Practical Amateur Spectroscopy / Edition 1

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Overview

This book contains everything an amateur astronomer needs to know to begin observing whilst going relatively deeply into the subject for those who are already involved. Covers a very wide range of available equipment, from simple DIY spectroscopes to the most expensive commercially-made instruments. Describes basic principles so that the reader understands how to analyse the spectra he/she sees or records. Contributions by leading amateurs astronomers from the USA and Europe.

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Editorial Reviews

From the Publisher

From the reviews:

"Although essential to professionals – spectroscopy has largely been ignored by amateurs as a ‘black art’. This book – the first of its kind – should help redress the balance. … Spectroscopy is a big subject for the dedicated amateur and this book just begins to scratch the surface. It contains plenty of useful references and websites and the minimum of maths. … this is the only current book on amateur spectroscopy and must be recommended." (Maurice Gavin, Astronomy Now, May, 2003)

"The latest serving from Springer is all about spectroscopy – an important subject, as much of what we know about the Universe comes from the study of light. The book starts with a substantial and excellent roundup of the physics behind light and stellar spectra. … there are useful sections on building spectroscopes for mounting to telescopes … . The book did spark an interest in spectroscopy and a desire to learn more … ." (John Rowlands, Popular Astronomy, Vol. 50 (2), 2003)

"This book, part of Springer’s Practical Astronomy series, is a sampler authored by six practitioners of the slowly growing interest in amateur spectroscopy. … Spectroscopy is a huge subject with innumerable specialist targets even for the amateur. The contents of this book reflect the authors’ interests. As the only current book on amateur spectroscopy it must be recommended." (Maurice Gavin, Journal of the British Astronomical Association, Vol. 112 (6), 2002)

"The spectroscope is undoubtedly a powerful analytical tool providing a foundation stone for modern professional astronomy and ‘Practical amateur Spectroscopy’ is a concise book helping explain the basics. … As it was back in 1982 that I studied A-level physics, this book was a much-needed refresher course for me. … if your academic background is in the sciences, particularly physics and mathematics, then I think this book is a really good read providing a fascinating insight into a very important facet of astronomy." (Philip Moran, Astronomy & Space, January, 2003)

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Product Details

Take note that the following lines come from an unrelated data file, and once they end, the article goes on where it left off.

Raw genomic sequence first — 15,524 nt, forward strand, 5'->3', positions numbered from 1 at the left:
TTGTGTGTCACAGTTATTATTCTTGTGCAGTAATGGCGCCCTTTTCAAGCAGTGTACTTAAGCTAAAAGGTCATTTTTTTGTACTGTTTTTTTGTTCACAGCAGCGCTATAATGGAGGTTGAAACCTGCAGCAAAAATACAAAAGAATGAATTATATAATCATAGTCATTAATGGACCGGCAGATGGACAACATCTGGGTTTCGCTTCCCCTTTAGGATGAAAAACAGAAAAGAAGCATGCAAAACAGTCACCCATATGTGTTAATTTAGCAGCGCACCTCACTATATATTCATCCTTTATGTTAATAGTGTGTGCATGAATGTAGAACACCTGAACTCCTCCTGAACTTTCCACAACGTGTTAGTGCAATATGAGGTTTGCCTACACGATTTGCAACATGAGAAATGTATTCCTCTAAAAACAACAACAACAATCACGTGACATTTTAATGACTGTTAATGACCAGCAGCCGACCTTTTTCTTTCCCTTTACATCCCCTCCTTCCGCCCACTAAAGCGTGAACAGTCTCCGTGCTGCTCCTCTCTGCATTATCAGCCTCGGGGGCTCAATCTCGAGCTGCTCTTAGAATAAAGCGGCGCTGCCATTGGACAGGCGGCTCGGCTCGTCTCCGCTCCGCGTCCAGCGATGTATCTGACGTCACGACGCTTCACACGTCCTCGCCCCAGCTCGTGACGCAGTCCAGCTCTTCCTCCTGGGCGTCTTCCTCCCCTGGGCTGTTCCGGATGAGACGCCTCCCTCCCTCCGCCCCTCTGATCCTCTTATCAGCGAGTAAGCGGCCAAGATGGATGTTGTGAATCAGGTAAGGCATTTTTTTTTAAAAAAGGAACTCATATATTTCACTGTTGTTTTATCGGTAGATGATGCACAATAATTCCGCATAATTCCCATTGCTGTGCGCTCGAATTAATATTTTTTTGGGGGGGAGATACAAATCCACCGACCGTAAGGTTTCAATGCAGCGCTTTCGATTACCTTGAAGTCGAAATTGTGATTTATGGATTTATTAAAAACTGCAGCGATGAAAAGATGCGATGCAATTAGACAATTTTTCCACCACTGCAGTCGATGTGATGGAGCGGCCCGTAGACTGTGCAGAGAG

• ISBN-13: 9781852334895
  • Publisher: Springer London
  • Publication date: 6/10/2002
  • Series: Patrick Moore Practical Astronomy Series
  • Edition description: 2002
  • Edition number: 1
  • Pages: 213
  • Product dimensions: 6.10 (w) x 9.20 (h) x 0.50 (d)

Table of Contents

Section 1 Fundamentals of Spectroscopy.- 1 Development of Stellar Spectroscopy.- 2 Gases and Spectra.- 3 Spectroscopes.- 4 The Spectral Classification of Stars.- Section 2 Practical Amateur Spectroscopy.- 5 The CD Spectroscope.- 6 Photographing and Analyzing the Spectra of Stars.- 7 Two Spectrographs for Small Telescopes.- 8 Amateur Astronomical Spectroscopy with Some Commercial Spectrographs.- 9 Astronomical Spectroscopy with the Santa Barbara Instrument Group Self-Guiding Spectrometer.- 10 Building and Using a High-Precision Radial Velocity Spectrograph.- Appendix 1 Suppliers of Spectroscopes.- Appendix 2 Useful Websites.- Appendix 3 Selected Bibliography.- Appendix 4 The Contributors.

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Customer Reviews

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Sort by: Showing 1 Customer Reviews
  • Anonymous

    Posted March 24, 2009

    This book is rife with errors!

    I cannont possibly recommend this book for anyone. It is rife with errors and misconceptions. It is clear the book was never proof-read and that the information it contains was never vetted by someone knowledgable in the field. It's too bad since spectroscopy is a subject which needs to be better represented in the amateur astronomy community. With several very capable instruments commercially available, and the usual desire by many amateurs to understand amd make useful contributions in the field of astronomical spectroscopy, there just isn't a decent entry-level text on the subject. This could have been - but is fatally flawed.

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